I will always doubt by skills in telling an interesting story, but I don't see it as a bad thing either. Like @MoonByte stated earlier, it's good to doubt yourself. I would also recommend not letting your doubts get the best of you either. That in itself is another way of killing your game.

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Re: Do you doubt your writing?

#12 Post by Rossfellow » Mon Jul 18, 2016 11:00 pm

When I made someone read my Proof of Concept draft and I realized how awful it really was I wanted (still want to) roll myself into a ditch and never surface again.

But I have to keep going.
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Re: Do you doubt your writing?

#13 Post by andrewngn13 » Mon Jul 18, 2016 11:07 pm

Showing doubt about what you write is a good sign that you are looking to always improve. But I'm sure you got that idea from all the posters that came ahead of me.

1. When in doubt(which is mostly always for me) have someone read it. It doesn't have to be an editor, a friend is fine. Once they finish get feedback from them, but also ask them questions such as "Did so and so feel -insert adjective here- enough? or etc". Often times they'll tell you about parts where your writing is awkward, but it's important to know that everything else is up to par also.

2. Don't doubt yourself. Sounds hypocritical right? If you know there's one part of your story that you are absolutely certain is right, leave it at that. Worrying about it may just cause you to degrade your work without meaning to.

3. If I ever think that my writing is becoming odd or going to a weird tangent, a little exercise I do is...well do a little exercise. Getting up and clearing your mind is one of the best ways to come back to a piece and look at it in a new light.
*That was a tangent
**The exercise is try and see if you can summarize what you've written so far in as few words as possible. If it's too short, you need more details in your piece, too long you need to cut back on information. I've found if you can appropriately summarize without losing too much in the way of details, you're usually in a good spot.

Keep going OP. Your finished work should be as good as you want it to be, a measure of your determination to make something great.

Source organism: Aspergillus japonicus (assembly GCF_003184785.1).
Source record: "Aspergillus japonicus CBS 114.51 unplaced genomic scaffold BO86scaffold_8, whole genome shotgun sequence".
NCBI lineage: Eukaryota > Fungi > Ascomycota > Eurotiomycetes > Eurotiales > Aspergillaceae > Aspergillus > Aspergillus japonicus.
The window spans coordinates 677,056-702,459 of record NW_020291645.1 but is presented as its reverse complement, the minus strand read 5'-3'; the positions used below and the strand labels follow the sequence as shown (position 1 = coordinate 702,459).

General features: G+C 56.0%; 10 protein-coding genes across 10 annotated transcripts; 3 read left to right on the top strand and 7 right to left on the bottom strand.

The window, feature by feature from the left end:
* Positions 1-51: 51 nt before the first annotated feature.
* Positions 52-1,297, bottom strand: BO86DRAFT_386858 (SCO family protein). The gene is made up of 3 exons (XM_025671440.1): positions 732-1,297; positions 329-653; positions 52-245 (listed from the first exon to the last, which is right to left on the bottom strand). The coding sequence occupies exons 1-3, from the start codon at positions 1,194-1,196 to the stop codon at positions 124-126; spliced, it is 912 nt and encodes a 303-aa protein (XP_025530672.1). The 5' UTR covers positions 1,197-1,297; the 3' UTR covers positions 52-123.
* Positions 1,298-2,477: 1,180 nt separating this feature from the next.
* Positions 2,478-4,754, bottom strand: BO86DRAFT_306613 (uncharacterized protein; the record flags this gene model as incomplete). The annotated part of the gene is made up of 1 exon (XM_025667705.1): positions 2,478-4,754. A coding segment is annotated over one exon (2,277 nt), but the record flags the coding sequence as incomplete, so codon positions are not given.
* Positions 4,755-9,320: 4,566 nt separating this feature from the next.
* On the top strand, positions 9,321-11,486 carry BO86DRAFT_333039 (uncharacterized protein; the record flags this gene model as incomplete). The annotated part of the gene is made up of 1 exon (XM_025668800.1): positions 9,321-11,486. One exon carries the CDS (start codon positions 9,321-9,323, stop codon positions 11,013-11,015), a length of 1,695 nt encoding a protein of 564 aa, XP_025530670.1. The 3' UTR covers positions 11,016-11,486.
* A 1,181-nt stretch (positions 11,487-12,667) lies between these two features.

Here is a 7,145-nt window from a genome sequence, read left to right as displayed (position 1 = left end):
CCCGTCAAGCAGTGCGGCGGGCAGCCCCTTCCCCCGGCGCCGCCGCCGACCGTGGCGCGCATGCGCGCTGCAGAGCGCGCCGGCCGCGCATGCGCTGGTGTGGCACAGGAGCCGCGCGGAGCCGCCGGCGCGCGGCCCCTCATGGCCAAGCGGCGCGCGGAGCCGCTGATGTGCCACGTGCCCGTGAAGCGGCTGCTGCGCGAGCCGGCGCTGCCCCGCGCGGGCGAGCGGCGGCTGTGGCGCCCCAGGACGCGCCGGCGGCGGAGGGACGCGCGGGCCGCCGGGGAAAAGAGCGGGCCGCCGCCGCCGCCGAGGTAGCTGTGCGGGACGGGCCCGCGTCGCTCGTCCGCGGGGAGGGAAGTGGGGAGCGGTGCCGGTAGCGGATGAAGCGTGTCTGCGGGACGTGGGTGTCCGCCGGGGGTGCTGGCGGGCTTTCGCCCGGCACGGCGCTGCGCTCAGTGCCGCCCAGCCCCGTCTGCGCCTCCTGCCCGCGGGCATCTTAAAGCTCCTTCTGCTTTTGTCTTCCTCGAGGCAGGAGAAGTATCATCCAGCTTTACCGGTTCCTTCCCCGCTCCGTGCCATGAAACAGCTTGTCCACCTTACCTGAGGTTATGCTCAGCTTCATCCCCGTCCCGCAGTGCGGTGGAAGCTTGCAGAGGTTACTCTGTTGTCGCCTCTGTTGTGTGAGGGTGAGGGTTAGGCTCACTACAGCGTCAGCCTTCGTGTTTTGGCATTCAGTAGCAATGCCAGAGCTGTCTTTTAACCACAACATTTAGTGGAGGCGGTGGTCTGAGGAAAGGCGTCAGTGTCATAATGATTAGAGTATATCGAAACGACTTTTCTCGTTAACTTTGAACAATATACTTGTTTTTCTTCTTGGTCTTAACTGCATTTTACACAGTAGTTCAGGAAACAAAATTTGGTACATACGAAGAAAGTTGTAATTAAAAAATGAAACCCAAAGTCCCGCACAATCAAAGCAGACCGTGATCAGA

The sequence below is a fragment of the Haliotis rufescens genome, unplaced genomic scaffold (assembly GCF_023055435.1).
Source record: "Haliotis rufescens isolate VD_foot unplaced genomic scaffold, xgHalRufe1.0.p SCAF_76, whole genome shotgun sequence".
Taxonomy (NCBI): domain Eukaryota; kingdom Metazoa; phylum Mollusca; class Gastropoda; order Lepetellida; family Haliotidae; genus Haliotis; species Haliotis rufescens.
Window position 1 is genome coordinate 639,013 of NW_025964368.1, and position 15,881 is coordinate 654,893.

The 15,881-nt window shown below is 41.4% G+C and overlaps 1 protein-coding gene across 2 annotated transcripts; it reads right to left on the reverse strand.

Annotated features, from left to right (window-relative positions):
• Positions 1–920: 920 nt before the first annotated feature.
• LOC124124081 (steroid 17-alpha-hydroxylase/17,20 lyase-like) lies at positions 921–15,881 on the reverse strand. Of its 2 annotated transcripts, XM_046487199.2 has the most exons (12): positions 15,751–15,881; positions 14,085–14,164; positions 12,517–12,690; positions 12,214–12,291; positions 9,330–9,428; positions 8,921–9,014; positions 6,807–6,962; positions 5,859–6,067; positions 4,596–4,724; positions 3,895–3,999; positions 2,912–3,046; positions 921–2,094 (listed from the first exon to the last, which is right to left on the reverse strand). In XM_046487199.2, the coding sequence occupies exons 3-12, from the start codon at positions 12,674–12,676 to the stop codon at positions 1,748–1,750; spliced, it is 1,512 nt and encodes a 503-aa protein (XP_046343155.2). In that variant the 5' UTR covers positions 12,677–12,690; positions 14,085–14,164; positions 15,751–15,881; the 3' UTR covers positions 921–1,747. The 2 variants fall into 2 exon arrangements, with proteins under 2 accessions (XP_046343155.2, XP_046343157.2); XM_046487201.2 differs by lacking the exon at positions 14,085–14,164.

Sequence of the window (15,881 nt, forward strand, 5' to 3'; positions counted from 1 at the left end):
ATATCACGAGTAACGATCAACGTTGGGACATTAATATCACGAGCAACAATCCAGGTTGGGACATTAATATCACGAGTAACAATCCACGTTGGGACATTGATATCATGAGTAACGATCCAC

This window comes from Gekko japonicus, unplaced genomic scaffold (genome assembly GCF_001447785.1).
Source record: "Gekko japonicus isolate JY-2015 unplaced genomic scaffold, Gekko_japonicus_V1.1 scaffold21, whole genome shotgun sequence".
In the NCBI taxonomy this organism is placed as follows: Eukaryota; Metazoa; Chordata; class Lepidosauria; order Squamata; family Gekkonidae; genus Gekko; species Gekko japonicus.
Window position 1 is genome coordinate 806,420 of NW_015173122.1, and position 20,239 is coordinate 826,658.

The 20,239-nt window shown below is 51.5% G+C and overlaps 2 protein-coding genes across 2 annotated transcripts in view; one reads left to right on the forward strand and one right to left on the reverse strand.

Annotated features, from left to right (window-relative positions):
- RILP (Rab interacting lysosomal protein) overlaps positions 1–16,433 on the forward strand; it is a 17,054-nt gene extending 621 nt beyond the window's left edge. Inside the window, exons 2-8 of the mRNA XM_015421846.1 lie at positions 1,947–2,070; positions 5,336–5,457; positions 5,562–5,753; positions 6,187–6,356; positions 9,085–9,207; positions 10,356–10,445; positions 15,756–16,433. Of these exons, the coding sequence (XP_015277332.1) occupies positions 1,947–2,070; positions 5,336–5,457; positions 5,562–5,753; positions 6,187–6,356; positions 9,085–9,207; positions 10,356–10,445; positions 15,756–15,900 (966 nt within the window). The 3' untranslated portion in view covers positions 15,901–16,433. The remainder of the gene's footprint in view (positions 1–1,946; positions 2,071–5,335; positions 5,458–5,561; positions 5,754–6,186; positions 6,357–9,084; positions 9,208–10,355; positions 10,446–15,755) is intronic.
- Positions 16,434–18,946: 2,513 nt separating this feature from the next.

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Re: Do you doubt your writing?

#14 Post by Zerix » Thu Jul 21, 2016 11:11 am

Honestly, I doubt my writing every time I put pencil to paper or fingers to the keyboard. I worry about how other people will read my work. Will they see some hole I have forgotten to fill? Will they think I am boring? Will they just stop reading in the middle? I have to get past those feelings every time I try to write a story, which is probably why I have started so many and finished very few. It is something I think everyone has to struggle with to some degree, lesser or greater. However, self doubt can be turned into something positive. It can be your motivation to improve yourself and your writing. The trick is to not let it strangle you and stop you from finishing.

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Re: Do you doubt your writing?

#15 Post by TheGreatTheorist » Thu Oct 13, 2016 6:44 pm

Find a plot hole? Plug it.
Characters being so plain? Color it.
Scene doesn't make sense? Tell us why.
Too fast or too slow? Look at the word count.
Don't know what to reveal? Keep it a secret.

I've been experiencing the same conflicts like yours for the last 2 years (when I write in local language on non-VN works) and it's frustrating, as if the whole world puts their pressure on me. Having a supportive comment is reassuring, but having a honest critic is always better so look for this one.

Being rejected is common for writers, you can't appeal everyone with what you work. Harsh criticism, cynical comments, and many other rocks will be hurled on you whenever you want to write anyway.

Doubting is healthy but put it aside for creative works, you are not playing russian roulette with it. You can always make improvements as you review and plug any holes in it.

Just one thing for sure: "Always know when to stop; we are making a good story, not a reality. Perfections in logic, aesthetic, and emotions can't be realized without actually experiencing it." Having past bad works can tell you everything about your weaknesses and you can learn from it. I'm awaiting your works, I'm interested in what you have in store.